A couple of months ago while we were visiting our kids on the west coast, they took us to DOG BEACH. That's right. A beach just for dogs and their owners.
Probably half of the people there were throwing balls for their dogs to chase and fetch. However, hardly any actually threw the balls using just their arms and hands. They had a dandy gizmo called a CHUCKIT which is a plastic stick with a holder for the ball at the end of it. They could launch those balls quite a distance!
As soon as I saw a Chuckit I knew exactly who came up with it. It must have been a kid who lived in the country and grew up with sharp sticks and apples. Back then we called these sharp sticks "APPLE CHUCKERS". And September would be the time of year that we'd make them.
Step one was to find a good straight branch of a tree - about 3-4 feet long. Then you'd whittle (I can't believe I'm actually using the word "whittle" - it feels ancient) a sharp point on the smaller end of the stick.
Step two was to divide the kids that were hanging around that day into two teams. Once everyone had made their apple chucker - we headed off to the meadows where there were a couple of apple trees.
Step three was all out war. We'd be about 30 yards apart (or however far the two trees were that supplied our ammunition). Each team would quickly load their apples onto the sharped stick and chuck 'em as hard as we could at the other team. We were surprisingly accurate with these weapons over time.
We learned basic strategies. Nothing that would impress Rommel or Patton, but we felt clever. Two or three would load up, spread out and then start slowly advancing toward the other team. You'd fake throwing your apple, and make the other guy commit. Once you sidestepped it - all three of you could chase the unarmed kid and pelt him in the back as he ran.
We also learned to find dropped apples that were getting rotten but still had enough life to stay on the end of the stick long enough to get chucked. Get hit with one of those? Pretty gross.
Over time, our weapons were more refined. We all got sling shots from Ganem's Sporting Goods. I can still smell the thick rubber and the leather pouch that held the shots. Those were simply amazing - the range and accuracy that we had with them....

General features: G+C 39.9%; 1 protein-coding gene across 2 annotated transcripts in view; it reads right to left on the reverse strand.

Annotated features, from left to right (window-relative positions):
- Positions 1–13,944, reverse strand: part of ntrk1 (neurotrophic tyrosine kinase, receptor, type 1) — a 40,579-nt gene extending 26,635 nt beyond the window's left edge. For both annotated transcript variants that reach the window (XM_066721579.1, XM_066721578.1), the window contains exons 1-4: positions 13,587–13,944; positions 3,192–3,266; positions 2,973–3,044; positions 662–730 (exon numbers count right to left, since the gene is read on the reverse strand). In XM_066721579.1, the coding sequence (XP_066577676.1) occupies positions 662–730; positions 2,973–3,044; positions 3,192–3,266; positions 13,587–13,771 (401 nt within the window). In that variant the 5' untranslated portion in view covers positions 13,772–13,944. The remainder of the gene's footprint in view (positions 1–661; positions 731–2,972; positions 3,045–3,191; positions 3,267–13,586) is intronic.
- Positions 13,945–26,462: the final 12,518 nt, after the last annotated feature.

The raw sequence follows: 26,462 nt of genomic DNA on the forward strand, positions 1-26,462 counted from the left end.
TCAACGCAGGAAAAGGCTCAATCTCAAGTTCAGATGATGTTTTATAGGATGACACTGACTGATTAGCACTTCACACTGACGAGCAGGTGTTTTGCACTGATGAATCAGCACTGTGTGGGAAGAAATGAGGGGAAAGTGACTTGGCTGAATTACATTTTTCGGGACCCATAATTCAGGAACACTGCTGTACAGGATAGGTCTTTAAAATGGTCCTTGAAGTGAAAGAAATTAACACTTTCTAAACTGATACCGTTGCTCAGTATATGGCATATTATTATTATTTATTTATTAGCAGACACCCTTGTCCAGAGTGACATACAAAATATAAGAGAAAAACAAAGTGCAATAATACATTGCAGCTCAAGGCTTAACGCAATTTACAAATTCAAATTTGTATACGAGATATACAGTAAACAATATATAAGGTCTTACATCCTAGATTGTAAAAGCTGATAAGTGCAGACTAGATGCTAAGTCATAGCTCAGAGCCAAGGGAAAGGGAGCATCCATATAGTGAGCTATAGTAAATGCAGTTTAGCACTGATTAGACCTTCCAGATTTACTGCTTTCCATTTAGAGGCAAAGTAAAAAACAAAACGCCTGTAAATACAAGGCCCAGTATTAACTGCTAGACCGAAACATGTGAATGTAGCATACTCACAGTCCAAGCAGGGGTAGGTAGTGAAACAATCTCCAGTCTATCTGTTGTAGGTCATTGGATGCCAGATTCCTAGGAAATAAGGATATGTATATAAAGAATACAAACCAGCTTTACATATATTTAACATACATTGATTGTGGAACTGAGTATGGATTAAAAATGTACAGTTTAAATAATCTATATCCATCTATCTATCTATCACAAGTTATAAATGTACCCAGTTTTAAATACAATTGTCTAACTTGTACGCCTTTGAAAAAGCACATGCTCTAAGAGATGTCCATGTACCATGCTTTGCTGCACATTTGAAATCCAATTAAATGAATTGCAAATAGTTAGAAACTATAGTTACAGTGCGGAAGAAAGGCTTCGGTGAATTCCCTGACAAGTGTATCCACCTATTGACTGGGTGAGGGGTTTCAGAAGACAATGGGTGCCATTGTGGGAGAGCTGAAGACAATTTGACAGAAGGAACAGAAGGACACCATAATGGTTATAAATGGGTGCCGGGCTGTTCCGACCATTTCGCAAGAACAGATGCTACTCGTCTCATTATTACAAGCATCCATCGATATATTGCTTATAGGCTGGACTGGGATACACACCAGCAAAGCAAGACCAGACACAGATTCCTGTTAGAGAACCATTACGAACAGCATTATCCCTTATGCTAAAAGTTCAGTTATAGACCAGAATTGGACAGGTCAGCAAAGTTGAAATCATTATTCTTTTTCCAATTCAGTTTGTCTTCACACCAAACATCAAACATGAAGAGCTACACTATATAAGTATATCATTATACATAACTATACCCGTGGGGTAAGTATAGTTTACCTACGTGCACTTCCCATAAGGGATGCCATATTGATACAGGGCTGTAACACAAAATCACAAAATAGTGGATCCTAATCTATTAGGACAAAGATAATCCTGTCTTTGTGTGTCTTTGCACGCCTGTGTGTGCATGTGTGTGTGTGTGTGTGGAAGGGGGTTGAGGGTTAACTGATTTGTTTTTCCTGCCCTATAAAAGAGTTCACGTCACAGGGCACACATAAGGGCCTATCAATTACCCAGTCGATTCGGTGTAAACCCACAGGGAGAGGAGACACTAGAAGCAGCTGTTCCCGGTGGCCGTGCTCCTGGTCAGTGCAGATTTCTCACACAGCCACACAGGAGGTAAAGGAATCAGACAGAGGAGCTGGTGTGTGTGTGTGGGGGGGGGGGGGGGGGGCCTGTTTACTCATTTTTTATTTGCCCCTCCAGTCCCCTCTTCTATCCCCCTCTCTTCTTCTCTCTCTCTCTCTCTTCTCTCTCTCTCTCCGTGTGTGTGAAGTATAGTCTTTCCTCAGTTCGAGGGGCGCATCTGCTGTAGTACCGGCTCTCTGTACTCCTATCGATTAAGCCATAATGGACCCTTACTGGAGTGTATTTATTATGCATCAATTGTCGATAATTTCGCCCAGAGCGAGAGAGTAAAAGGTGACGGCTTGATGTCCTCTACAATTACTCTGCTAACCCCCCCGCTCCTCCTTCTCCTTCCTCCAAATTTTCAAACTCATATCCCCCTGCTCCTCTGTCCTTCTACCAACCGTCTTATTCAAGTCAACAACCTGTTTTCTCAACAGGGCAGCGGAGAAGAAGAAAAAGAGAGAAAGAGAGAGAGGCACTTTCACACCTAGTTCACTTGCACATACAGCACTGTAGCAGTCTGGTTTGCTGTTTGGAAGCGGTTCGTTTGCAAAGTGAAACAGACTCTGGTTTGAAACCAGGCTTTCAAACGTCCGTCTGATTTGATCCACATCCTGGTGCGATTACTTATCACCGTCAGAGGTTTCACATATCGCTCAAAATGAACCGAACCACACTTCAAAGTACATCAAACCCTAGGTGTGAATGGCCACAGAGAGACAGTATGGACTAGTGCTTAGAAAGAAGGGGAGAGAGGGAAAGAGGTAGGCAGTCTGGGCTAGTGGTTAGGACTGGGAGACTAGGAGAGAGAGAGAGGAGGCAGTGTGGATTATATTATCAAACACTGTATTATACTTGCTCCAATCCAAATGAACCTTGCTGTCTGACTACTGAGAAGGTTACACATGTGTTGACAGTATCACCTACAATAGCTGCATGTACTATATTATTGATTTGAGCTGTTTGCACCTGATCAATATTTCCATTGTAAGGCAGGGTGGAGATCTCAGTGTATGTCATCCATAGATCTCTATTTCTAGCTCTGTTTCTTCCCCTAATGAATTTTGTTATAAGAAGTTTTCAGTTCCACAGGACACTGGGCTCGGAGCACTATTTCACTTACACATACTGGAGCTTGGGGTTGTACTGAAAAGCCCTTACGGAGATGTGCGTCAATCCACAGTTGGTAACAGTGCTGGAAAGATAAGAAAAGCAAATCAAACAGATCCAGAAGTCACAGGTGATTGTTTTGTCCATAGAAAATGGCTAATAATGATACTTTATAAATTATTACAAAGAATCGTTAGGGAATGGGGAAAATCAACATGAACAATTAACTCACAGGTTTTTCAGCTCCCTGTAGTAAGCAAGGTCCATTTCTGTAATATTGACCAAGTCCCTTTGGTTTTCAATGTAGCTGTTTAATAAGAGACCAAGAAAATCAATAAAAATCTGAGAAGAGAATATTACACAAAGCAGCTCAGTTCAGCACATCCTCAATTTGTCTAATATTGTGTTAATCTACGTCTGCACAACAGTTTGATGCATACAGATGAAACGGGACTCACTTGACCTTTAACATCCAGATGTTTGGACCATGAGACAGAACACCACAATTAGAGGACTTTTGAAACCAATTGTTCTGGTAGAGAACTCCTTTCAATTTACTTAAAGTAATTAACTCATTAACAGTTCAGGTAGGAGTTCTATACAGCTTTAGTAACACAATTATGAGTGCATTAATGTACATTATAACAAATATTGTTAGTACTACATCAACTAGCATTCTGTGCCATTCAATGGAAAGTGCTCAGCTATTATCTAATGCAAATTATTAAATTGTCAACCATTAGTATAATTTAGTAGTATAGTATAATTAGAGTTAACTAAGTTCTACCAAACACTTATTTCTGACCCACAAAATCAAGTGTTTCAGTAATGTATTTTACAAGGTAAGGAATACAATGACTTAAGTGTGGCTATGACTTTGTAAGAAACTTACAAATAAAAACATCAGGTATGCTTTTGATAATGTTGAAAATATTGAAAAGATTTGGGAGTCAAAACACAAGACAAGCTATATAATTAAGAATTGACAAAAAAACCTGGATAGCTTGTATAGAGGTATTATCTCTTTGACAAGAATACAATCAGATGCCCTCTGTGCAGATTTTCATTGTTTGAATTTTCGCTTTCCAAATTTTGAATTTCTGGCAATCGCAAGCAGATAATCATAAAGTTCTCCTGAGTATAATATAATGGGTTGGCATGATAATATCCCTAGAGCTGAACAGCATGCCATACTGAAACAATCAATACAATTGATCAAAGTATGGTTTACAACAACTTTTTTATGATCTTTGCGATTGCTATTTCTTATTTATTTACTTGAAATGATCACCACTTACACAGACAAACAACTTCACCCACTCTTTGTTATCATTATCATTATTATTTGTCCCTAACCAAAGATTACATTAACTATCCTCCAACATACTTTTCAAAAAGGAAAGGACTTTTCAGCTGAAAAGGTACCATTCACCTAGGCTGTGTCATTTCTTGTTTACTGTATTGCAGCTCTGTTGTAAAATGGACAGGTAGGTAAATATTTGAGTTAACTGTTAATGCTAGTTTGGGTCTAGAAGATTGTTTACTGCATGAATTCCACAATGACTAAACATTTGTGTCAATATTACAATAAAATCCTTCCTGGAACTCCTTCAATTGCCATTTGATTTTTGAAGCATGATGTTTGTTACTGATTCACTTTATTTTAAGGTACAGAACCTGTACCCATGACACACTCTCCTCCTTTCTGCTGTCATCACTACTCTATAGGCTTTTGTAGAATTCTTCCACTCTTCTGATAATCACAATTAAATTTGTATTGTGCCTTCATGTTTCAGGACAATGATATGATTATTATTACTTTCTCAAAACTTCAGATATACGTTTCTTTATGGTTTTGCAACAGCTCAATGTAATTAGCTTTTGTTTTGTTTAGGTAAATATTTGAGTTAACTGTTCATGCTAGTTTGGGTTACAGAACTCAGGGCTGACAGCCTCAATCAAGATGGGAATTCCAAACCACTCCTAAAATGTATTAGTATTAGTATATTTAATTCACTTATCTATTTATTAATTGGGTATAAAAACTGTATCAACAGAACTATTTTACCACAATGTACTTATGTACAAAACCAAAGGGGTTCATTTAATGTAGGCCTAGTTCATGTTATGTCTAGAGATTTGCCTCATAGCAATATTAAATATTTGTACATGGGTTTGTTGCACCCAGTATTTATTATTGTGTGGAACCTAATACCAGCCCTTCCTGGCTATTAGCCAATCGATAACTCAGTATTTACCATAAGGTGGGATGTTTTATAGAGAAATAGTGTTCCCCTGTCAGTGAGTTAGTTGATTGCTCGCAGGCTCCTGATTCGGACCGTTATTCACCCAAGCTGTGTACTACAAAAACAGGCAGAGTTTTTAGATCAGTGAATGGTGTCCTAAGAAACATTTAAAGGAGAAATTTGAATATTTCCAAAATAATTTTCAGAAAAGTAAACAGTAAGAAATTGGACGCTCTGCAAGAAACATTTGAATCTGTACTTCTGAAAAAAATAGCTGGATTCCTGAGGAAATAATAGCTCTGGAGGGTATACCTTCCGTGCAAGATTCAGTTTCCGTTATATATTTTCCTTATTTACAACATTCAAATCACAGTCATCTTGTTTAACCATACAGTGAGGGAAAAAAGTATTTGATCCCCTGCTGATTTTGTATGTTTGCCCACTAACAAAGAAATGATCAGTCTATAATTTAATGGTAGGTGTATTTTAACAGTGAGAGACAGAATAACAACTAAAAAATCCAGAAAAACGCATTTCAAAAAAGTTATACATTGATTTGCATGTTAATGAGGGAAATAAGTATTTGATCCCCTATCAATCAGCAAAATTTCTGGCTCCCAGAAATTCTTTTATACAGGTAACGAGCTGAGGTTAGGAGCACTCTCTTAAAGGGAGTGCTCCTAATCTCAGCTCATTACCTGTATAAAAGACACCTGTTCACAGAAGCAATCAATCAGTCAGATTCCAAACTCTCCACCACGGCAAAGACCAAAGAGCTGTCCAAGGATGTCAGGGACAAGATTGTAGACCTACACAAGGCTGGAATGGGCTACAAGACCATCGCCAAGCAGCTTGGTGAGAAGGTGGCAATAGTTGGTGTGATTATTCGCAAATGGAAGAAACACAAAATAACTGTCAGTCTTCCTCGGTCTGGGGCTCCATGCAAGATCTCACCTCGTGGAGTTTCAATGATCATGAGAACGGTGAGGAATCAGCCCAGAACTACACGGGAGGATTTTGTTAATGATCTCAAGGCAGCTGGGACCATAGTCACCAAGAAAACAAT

Sling Shots were put aside for BB guns. And yes, we had wars with those as well. We had rules so that no one would get too hurt. Only two pumps of the gun were allowed. Each pump of the gun compressed more air behind that BB. One pump and the BB wasn't going too far or fast. Two pumps and it would sting if you got hit. Three pumps and up were serious.
Nobody got hurt UNTIL...
We were hiding behind the rocks on either side of the pasture shooting our BB guns at each other. I still remember my best friend Kevin's scream: "GUYS!!! GUYS!!! STOP!!!!" And he was holding his glasses which had shattered. Don't ask me how he didn't lose an eye that day - but we shut down the war with Kevin as the only casualty. He had a pretty good cut right above his eyebrow. I think about that scene every year when I watch A Christmas Story and the kid wants a Red Rider BB gun and everyone says: "You'll Shoot Your Eye Out!"
I don't remember the excuse that Kevin gave his parents, but it sure as heck wasn't that we were playing war with BB guns. HECK NO. We would have all lost those guns forever. We all eventually took NRA Gun Safety classes and ended up with 16 gauge shotguns, that were used 90 percent of the time to win frozen turkeys at the TURKEY SHOOT and and 10 percent of the time to shoot clay pigeons at skeet. No - we never played war with them...
Isn't it fun to think back on some of the things we did as children that (we hope) our parents never found out about? Every week I get the most wonderful emails telling me how my stories have touched my readers. Never hesitate to share your thoughts with me.
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